links in manual and graphics

J

Thread Starter

Jiri Baum

Hello,

I just made links between the pages in the manual, so you can go to the
next page instead of having to go to the table of contents all the time.

The links are created from the index.html file by the autolink script, so
there's no need to update them manually.

The actual buttons are rather hastily made, though - I'm just not an
artist. Anyone draw something nicer, please?

Jiri
--
Jiri Baum <[email protected]com.au>
http://www.csse.monash.edu.au/~jiribvisit the MAT LinuxPLC project at http://mat.sf.net

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G
Hi All,

Has anyone considered using DocBook. It's relatively easy to do a
structured document with DocBook. The DocBook compiler generates nice
linked HTML pages. Besides the "next", "previous", "Table Of Contents"
links on every page, it's relatively trivial task to include cross
references and such.

You can generate HTML, PS, PDF, RTF easily from one source (although I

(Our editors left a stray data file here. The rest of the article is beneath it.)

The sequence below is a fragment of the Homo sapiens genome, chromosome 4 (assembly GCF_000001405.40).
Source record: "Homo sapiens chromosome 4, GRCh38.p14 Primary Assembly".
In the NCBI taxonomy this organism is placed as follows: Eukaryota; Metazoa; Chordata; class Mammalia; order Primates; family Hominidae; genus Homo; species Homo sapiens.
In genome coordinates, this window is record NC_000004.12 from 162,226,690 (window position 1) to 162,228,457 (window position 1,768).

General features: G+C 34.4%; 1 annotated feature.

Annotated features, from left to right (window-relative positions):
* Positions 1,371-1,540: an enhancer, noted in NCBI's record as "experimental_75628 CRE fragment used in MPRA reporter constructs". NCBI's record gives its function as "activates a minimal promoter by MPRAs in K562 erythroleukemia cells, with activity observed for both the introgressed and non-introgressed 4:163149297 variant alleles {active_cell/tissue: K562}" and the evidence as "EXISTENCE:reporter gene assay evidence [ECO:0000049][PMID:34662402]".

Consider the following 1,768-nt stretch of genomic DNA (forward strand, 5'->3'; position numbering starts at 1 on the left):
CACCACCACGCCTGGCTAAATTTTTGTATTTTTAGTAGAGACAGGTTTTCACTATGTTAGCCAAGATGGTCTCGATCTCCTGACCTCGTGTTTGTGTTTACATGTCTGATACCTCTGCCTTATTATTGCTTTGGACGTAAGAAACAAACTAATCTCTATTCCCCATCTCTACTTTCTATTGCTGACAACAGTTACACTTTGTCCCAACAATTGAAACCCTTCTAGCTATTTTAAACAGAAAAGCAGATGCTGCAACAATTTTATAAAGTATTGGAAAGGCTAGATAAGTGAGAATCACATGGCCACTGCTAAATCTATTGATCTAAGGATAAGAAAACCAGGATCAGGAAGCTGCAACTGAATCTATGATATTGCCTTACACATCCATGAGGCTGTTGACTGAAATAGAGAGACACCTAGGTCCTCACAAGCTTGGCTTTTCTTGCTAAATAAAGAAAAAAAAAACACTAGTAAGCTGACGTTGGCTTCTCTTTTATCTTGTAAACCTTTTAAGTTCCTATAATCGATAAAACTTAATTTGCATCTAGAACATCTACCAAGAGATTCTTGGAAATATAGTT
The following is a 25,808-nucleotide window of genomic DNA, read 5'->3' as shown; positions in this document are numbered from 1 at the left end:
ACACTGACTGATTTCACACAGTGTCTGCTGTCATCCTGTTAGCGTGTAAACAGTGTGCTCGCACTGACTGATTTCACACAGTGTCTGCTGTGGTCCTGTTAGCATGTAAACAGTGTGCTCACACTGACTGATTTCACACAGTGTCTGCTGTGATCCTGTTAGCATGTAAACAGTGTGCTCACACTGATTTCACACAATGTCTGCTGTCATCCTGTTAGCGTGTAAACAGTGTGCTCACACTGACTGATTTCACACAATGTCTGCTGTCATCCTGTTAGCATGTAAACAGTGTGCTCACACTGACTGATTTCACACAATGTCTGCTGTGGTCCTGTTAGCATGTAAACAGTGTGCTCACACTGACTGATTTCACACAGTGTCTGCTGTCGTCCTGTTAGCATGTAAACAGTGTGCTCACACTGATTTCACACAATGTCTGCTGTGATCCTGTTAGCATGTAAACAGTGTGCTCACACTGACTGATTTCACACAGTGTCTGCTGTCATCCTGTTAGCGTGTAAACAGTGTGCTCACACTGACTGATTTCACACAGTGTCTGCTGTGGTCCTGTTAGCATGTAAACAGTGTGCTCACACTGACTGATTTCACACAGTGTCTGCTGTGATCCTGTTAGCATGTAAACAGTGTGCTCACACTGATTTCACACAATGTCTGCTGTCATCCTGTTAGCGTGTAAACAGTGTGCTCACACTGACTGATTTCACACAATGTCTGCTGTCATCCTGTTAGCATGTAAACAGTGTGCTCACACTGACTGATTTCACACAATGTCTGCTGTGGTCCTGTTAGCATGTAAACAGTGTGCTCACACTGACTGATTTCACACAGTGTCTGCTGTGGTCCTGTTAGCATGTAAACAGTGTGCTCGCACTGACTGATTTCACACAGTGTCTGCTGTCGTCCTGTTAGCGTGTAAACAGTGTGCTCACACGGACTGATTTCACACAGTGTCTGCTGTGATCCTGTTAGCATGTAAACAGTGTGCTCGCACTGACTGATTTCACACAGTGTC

haven't had much luck so far including graphics in the last three types,
HTML works fine). Here are some documents that I have done in the past:
http://home.twcny.rr.com/embedded/microwin/index.html
Once you get the basic template going writing the documentation is kinda a
cross between coding and using a word processor. I could help you out
getting the basic structure of the document source code started. But I
don't think I can could up with enough time to help write the 'real'
contents of the documents until fall comes around.

Gary James
[email protected]
http://home.twcny.rr.com/embedded/



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Gary:
> Has anyone considered using DocBook. It's relatively easy to do a
> structured document with DocBook. The DocBook compiler generates nice
> linked HTML pages.

Currently we're using plain HTML pages, mostly because we have experience with those and no experience with DocBook.

> Besides the "next", "previous", "Table Of Contents" links on every page,
> it's relatively trivial task to include cross references and such.

Well, HTML does those...

> You can generate HTML, PS, PDF, RTF easily from one source

The current manual is set up to generate PS and PDF, the latter including the cross-references (so that clicking on a cross-reference in Adobe